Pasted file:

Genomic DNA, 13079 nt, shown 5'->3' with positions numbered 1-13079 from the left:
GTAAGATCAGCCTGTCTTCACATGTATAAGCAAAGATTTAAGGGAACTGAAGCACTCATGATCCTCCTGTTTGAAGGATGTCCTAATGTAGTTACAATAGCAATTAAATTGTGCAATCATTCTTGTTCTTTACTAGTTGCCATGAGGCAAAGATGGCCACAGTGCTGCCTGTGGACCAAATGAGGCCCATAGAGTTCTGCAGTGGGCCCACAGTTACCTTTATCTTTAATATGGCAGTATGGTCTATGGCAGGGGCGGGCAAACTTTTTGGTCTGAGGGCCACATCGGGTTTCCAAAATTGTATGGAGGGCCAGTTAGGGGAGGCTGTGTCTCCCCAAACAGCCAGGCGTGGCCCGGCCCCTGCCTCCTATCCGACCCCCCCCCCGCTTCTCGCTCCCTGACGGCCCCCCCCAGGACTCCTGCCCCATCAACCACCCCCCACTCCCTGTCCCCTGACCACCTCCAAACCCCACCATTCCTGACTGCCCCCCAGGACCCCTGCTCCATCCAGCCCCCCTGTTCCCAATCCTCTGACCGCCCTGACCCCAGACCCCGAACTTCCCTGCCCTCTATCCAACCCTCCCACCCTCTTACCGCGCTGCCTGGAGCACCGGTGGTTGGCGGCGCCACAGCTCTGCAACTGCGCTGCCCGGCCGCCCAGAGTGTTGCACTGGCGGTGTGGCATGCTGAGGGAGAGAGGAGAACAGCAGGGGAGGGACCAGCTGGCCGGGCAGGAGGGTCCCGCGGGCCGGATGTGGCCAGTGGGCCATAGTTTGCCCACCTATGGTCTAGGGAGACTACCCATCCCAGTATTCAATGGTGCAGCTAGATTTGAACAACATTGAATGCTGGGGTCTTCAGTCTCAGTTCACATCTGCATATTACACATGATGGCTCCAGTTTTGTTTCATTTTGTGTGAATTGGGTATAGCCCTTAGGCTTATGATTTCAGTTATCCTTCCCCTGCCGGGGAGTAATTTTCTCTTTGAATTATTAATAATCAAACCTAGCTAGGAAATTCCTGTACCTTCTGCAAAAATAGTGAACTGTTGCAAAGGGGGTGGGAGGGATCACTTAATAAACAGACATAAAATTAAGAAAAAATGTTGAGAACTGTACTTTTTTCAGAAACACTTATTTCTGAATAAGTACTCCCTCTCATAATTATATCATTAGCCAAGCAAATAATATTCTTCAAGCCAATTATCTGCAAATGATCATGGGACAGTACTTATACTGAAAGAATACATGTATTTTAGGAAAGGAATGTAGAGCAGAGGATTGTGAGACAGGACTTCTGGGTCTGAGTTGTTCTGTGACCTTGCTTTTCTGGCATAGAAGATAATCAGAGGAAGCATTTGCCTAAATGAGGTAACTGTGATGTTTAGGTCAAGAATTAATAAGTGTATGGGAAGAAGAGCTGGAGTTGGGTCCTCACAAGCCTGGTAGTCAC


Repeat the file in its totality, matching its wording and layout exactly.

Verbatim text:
Genomic DNA, 13079 nt, shown 5'->3' with positions numbered 1-13079 from the left:
GTAAGATCAGCCTGTCTTCACATGTATAAGCAAAGATTTAAGGGAACTGAAGCACTCATGATCCTCCTGTTTGAAGGATGTCCTAATGTAGTTACAATAGCAATTAAATTGTGCAATCATTCTTGTTCTTTACTAGTTGCCATGAGGCAAAGATGGCCACAGTGCTGCCTGTGGACCAAATGAGGCCCATAGAGTTCTGCAGTGGGCCCACAGTTACCTTTATCTTTAATATGGCAGTATGGTCTATGGCAGGGGCGGGCAAACTTTTTGGTCTGAGGGCCACATCGGGTTTCCAAAATTGTATGGAGGGCCAGTTAGGGGAGGCTGTGTCTCCCCAAACAGCCAGGCGTGGCCCGGCCCCTGCCTCCTATCCGACCCCCCCCCCGCTTCTCGCTCCCTGACGGCCCCCCCCAGGACTCCTGCCCCATCAACCACCCCCCACTCCCTGTCCCCTGACCACCTCCAAACCCCACCATTCCTGACTGCCCCCCAGGACCCCTGCTCCATCCAGCCCCCCTGTTCCCAATCCTCTGACCGCCCTGACCCCAGACCCCGAACTTCCCTGCCCTCTATCCAACCCTCCCACCCTCTTACCGCGCTGCCTGGAGCACCGGTGGTTGGCGGCGCCACAGCTCTGCAACTGCGCTGCCCGGCCGCCCAGAGTGTTGCACTGGCGGTGTGGCATGCTGAGGGAGAGAGGAGAACAGCAGGGGAGGGACCAGCTGGCCGGGCAGGAGGGTCCCGCGGGCCGGATGTGGCCAGTGGGCCATAGTTTGCCCACCTATGGTCTAGGGAGACTACCCATCCCAGTATTCAATGGTGCAGCTAGATTTGAACAACATTGAATGCTGGGGTCTTCAGTCTCAGTTCACATCTGCATATTACACATGATGGCTCCAGTTTTGTTTCATTTTGTGTGAATTGGGTATAGCCCTTAGGCTTATGATTTCAGTTATCCTTCCCCTGCCGGGGAGTAATTTTCTCTTTGAATTATTAATAATCAAACCTAGCTAGGAAATTCCTGTACCTTCTGCAAAAATAGTGAACTGTTGCAAAGGGGGTGGGAGGGATCACTTAATAAACAGACATAAAATTAAGAAAAAATGTTGAGAACTGTACTTTTTTCAGAAACACTTATTTCTGAATAAGTACTCCCTCTCATAATTATATCATTAGCCAAGCAAATAATATTCTTCAAGCCAATTATCTGCAAATGATCATGGGACAGTACTTATACTGAAAGAATACATGTATTTTAGGAAAGGAATGTAGAGCAGAGGATTGTGAGACAGGACTTCTGGGTCTGAGTTGTTCTGTGACCTTGCTTTTCTGGCATAGAAGATAATCAGAGGAAGCATTTGCCTAAATGAGGTAACTGTGATGTTTAGGTCAAGAATTAATAAGTGTATGGGAAGAAGAGCTGGAGTTGGGTCCTCACAAGCCTGGTAGTCAC